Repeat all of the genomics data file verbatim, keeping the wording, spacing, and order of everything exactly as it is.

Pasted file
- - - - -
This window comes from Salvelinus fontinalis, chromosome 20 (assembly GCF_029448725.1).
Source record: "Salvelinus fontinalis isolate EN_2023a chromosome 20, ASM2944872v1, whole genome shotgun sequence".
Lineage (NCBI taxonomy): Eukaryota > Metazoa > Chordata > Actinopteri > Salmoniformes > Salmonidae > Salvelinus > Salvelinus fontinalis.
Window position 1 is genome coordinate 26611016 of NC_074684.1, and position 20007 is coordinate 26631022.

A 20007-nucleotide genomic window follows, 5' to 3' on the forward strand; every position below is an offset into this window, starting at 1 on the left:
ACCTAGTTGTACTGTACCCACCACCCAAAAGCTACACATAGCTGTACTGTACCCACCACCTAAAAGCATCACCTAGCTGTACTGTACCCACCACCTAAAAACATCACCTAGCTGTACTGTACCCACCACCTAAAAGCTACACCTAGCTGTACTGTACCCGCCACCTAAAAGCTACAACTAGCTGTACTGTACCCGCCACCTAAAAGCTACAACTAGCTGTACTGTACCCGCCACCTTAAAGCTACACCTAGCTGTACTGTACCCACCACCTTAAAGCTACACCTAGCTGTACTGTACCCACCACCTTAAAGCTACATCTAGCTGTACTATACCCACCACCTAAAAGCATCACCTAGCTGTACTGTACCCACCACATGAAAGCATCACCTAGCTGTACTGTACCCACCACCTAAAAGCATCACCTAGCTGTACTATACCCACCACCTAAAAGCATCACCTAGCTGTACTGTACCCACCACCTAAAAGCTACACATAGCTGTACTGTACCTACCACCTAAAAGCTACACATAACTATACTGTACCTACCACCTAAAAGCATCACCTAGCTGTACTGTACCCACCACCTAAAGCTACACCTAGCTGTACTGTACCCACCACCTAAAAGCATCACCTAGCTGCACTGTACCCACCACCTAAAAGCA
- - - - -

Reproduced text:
This window comes from Salvelinus fontinalis, chromosome 20 (assembly GCF_029448725.1).
Source record: "Salvelinus fontinalis isolate EN_2023a chromosome 20, ASM2944872v1, whole genome shotgun sequence".
Lineage (NCBI taxonomy): Eukaryota > Metazoa > Chordata > Actinopteri > Salmoniformes > Salmonidae > Salvelinus > Salvelinus fontinalis.
Window position 1 is genome coordinate 26611016 of NC_074684.1, and position 20007 is coordinate 26631022.

A 20007-nucleotide genomic window follows, 5' to 3' on the forward strand; every position below is an offset into this window, starting at 1 on the left:
ACCTAGTTGTACTGTACCCACCACCCAAAAGCTACACATAGCTGTACTGTACCCACCACCTAAAAGCATCACCTAGCTGTACTGTACCCACCACCTAAAAACATCACCTAGCTGTACTGTACCCACCACCTAAAAGCTACACCTAGCTGTACTGTACCCGCCACCTAAAAGCTACAACTAGCTGTACTGTACCCGCCACCTAAAAGCTACAACTAGCTGTACTGTACCCGCCACCTTAAAGCTACACCTAGCTGTACTGTACCCACCACCTTAAAGCTACACCTAGCTGTACTGTACCCACCACCTTAAAGCTACATCTAGCTGTACTATACCCACCACCTAAAAGCATCACCTAGCTGTACTGTACCCACCACATGAAAGCATCACCTAGCTGTACTGTACCCACCACCTAAAAGCATCACCTAGCTGTACTATACCCACCACCTAAAAGCATCACCTAGCTGTACTGTACCCACCACCTAAAAGCTACACATAGCTGTACTGTACCTACCACCTAAAAGCTACACATAACTATACTGTACCTACCACCTAAAAGCATCACCTAGCTGTACTGTACCCACCACCTAAAGCTACACCTAGCTGTACTGTACCCACCACCTAAAAGCATCACCTAGCTGCACTGTACCCACCACCTAAAAGCA